by Pat Veitch
Nolan Jones, a long-time Club activist in New Hampshire, threw the book at Rep. Charlie Bass (R-N.H.) at a citizens' forum held late last year: "You claim to be a leader in Congress on environmental issues," he said, "but your record shows that you've voted for taxpayer-subsidized logging roads, sham grazing 'reform' and the 1872 Mining Law. With an LCV score of less than 40 percent, how can you call yourself an environmentalist?"
Jones was participating in the tried-and-true candidate accountability tactic known as "bird-dogging" - following your opponent from one public event to another and asking pointed questions that reveal a candidate's bad track record. This tactic gets results. In the months following the citizens' forum, Bass' LCV score jumped to 63 percent - making him one of the most improved members in the House on environmental issues.
Bird-dogging is an easy and effective way to inform the public, get media coverage and stop an anti-environmental candidate. It can also be fun. Texas activist Reeca Henderson of Clean Water Action had a great time using a "Tickle Me Elmo" doll to spotlight Gov. George Bush's duplicitous "voluntary" air pollution clean-up program. (Polluting industries are asked, not forced, to clean up their emissions.) At a press conference last spring, each time the governor described the program as "voluntary" Henderson squeezed the doll, which emitted a hearty, canned laugh. The media got the message.
Whether you squeeze an Elmo doll or put the candidate on the spot with pointed questions, the following tips will help make your bird-dogging a success.
Get Your Facts Straight.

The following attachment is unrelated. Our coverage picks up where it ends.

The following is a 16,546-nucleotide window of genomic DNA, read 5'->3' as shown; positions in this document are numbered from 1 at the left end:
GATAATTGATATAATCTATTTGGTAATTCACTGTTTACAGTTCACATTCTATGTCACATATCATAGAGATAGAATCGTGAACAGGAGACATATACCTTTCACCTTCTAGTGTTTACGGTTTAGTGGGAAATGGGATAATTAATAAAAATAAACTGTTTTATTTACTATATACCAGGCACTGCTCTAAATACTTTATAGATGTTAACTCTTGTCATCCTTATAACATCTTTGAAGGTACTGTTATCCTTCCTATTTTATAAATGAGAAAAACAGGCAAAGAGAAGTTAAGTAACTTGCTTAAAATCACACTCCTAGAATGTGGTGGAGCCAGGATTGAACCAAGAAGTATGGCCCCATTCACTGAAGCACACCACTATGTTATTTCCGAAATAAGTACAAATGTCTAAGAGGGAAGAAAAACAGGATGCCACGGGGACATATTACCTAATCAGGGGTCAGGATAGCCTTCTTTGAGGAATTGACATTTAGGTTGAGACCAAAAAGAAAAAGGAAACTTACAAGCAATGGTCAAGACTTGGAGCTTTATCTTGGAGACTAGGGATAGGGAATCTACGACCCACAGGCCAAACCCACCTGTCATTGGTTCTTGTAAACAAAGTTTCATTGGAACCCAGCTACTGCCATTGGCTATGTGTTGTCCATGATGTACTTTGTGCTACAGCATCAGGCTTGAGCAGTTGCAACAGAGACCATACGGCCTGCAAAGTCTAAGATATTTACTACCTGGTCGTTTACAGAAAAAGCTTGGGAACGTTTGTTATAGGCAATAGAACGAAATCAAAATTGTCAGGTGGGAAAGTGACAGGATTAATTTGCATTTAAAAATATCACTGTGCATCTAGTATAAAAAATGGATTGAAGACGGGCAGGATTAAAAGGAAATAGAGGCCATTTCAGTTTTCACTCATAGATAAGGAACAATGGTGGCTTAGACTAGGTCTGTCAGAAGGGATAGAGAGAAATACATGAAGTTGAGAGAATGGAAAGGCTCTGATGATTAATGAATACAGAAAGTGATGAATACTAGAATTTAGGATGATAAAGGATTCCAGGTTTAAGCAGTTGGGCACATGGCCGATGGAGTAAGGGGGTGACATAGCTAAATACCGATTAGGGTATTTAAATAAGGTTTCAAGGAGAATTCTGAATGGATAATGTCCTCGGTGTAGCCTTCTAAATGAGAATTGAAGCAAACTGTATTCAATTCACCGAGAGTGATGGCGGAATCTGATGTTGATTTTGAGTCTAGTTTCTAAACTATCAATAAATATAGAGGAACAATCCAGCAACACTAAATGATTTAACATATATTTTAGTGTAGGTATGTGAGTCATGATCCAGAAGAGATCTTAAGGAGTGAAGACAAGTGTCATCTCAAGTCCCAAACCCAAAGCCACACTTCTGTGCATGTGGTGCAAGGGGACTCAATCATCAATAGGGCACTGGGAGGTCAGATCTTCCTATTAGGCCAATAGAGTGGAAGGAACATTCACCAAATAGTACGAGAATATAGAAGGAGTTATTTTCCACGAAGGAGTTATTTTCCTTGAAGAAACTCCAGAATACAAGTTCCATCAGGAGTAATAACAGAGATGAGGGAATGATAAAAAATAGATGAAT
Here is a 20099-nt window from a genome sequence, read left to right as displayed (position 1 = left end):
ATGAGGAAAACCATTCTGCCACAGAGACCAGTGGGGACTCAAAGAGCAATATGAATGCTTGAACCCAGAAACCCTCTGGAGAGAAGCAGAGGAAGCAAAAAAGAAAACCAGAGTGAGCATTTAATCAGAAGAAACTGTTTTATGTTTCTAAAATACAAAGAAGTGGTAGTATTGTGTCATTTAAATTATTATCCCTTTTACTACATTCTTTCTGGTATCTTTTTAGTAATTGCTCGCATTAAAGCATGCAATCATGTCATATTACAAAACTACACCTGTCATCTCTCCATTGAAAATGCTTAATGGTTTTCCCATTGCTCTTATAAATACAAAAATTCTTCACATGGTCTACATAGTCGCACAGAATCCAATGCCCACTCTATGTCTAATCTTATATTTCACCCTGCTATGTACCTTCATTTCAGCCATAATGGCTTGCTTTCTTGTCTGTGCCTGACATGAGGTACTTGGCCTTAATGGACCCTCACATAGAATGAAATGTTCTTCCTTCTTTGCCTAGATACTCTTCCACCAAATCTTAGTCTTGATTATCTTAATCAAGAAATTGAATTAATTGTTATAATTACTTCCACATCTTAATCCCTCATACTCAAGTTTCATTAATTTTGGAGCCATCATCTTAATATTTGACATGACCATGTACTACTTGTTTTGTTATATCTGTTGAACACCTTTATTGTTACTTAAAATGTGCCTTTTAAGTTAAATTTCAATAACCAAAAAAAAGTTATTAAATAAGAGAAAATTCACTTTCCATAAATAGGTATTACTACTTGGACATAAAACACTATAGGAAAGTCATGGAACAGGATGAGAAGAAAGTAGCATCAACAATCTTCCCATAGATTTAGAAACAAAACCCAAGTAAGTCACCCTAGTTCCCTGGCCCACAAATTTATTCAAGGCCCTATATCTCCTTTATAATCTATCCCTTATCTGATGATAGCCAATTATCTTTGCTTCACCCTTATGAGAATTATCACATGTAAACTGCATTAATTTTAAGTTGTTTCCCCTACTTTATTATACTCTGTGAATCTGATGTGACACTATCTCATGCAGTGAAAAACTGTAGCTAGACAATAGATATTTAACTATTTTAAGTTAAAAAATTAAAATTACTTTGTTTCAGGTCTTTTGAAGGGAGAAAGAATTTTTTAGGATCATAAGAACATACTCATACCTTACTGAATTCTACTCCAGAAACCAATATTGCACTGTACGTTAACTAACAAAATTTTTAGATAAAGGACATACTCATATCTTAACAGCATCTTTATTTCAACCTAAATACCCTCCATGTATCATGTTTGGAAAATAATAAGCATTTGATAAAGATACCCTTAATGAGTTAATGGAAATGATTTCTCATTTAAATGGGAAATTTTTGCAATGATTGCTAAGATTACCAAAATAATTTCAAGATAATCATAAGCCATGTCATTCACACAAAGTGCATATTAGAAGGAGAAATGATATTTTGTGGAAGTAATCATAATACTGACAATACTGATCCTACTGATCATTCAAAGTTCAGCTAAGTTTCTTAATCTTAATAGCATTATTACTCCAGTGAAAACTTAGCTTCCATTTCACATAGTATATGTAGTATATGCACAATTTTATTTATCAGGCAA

When you go to an event to sound the alarm about a candidate's voting record, you must have accurate information. Back up any statements you make with specifics. Spreading inaccurate information can hurt your credibility. It's a good idea to provide supporting documentation to distribute at the event.
There's Strength in Numbers.
For greater clout, organize your bird-dogging event with coalition members. Remember, your message will be strengthened when you join ranks with non-traditional allies.
Set your communication network in motion early to turn out Club activists and coalition partners. Contact media outlets to let them know you'll be there. Provide the bird-doggers with questions for the candidate. Be sure everyone has background information prior to the event. Make signs and prepare handouts that spotlight the candidate's record.
Originality and creativity lead to media attention for bird-doggers. Make a visual impact. Are you planning to nail an anti-environmental candidate on his or her support of animal factories? Dress up as a hog. Is clean air the issue? Wear a gas mask. Or create a continuing character that will serve as your campaign's mascot, such as Tommy the Toxic Waste Drum, who dogged Gordon Smith during Oregon's Senate campaign in 1996.
Follow General Guidelines.
Have fun, but make sure you stay within the boundaries of good taste, common sense and the law.
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